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Divine Heresy


If you think Indy writers are hot, say it loud and say it proud, OK?
  • If you think Indy writers are hot, say it loud and say it proud, OK?

Dino Cazares thinks I'm hot.

Even though he has no idea what I look like, the guitarist of Divine Heresy has made a point of telling me several times that I sound "incredibly hot" over the phone. (Note to self: Always conduct interviews while recovering from a cold.)

Eventually I hear about Divine Heresy, Cazares' work in progress since 2002. After a rift caused him to leave Fear Factory (a band he helped create), Cazares was still tied to Roadrunner Records, which wanted him to make "something light."

Little problem: The guitarist's previous work came in Spanish death metal bands Brujeria and Asesino (whose lyrics focused on violence, Satanism and death).

So Cazares asked the label to let him go. Surprisingly, it did.

"I was a free agent," Cazares says, "and I set out to put together a killer band."

He took his time, wanting to find the best guys. In 2005, he was introduced to drummer Tim Yeung, whose projects included Vital Remains and Hate Eternal.

"He's an amazing drummer," Cazares says. "I knew right away he was gonna be the first guy."

Together Yeung and Cazares set out to find an equal-caliber singer. After sitting through a lot of mediocre auditions, Cazares learned about Tommy Vext from Robert Kampf of Century Media Records. Vext, with no prior recording experience, was a new kid, but his brutal, earsplitting style was exactly what Cazares was looking for.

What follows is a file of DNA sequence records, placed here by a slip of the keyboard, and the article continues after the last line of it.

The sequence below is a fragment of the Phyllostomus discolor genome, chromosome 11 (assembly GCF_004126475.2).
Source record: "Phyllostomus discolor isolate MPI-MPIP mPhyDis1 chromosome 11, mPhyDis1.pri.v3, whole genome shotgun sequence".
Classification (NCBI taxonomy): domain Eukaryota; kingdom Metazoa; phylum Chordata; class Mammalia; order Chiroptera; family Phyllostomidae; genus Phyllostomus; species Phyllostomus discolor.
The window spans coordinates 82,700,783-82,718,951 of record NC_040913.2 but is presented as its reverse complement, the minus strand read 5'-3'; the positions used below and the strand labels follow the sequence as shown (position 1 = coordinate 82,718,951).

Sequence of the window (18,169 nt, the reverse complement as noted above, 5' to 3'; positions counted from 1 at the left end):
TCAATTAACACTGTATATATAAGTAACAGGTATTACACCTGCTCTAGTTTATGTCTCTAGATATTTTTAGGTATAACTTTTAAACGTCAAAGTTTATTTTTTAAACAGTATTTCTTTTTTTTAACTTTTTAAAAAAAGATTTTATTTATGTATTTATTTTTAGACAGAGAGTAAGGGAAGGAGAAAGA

"He can scream, but he can also be very melodic," Cazares says. "He's very well-rounded, and we didn't want any limitations for this band."

Before long, Cazares, Yeung and Vext started recording demos, and they were almost immediately signed with Century Media. Earlier this year, they recorded their first album, Bleed the Fifth. The lyrics deal with a variety of issues including global warming, world disasters and 9/11.

"[These events are] a sign, to open our eyes and make a change," Cazares says.

With no bass player meeting their standards at the time, Cazares recorded the bass lines on Bleed the Fifth himself. Shortly after recording the album, however, Cazares received a phone call from Joe Payne of the death metal band Nile. Shortly thereafter, Divine Heresy had its final member.

Now, the full lineup of Divine Heresy is touring with Static-X, Shadows Fall and 3 Inches of Blood, a schedule that has them performing almost every night. In the next two months, Divine Heresy will headline its own tour, join up with Chimaira for a few shows, and then head to Europe. After a Christmas break, another full tour is on the horizon.

"We're not a commercial hip-hop band," says Cazares. "So, in order for us to sell records, we have to go out and play for people. We're a new band and we're growing strong there's some buzz on us."

That buzz includes exposure on MTV's Headbangers Ball and Sirius Satellite Radio. But, according to Cazares, his band's live shows grab the most attention.

"We need to be out there as much as possible, physically be a presence and win over as many fans as we possibly can," Cazares says. "That's the only way we're gonna grow."

And growing sounds pretty hot.

Divine Heresy with Alabaster Morgue and The Wake of Suffering

The Black Sheep, 2106 E. Platte Ave.

Wednesday, Nov. 7, 7:30 p.m.

Tickets: $8 in advance, $10 day-of-show, all ages; visit or call 866/468-7621.

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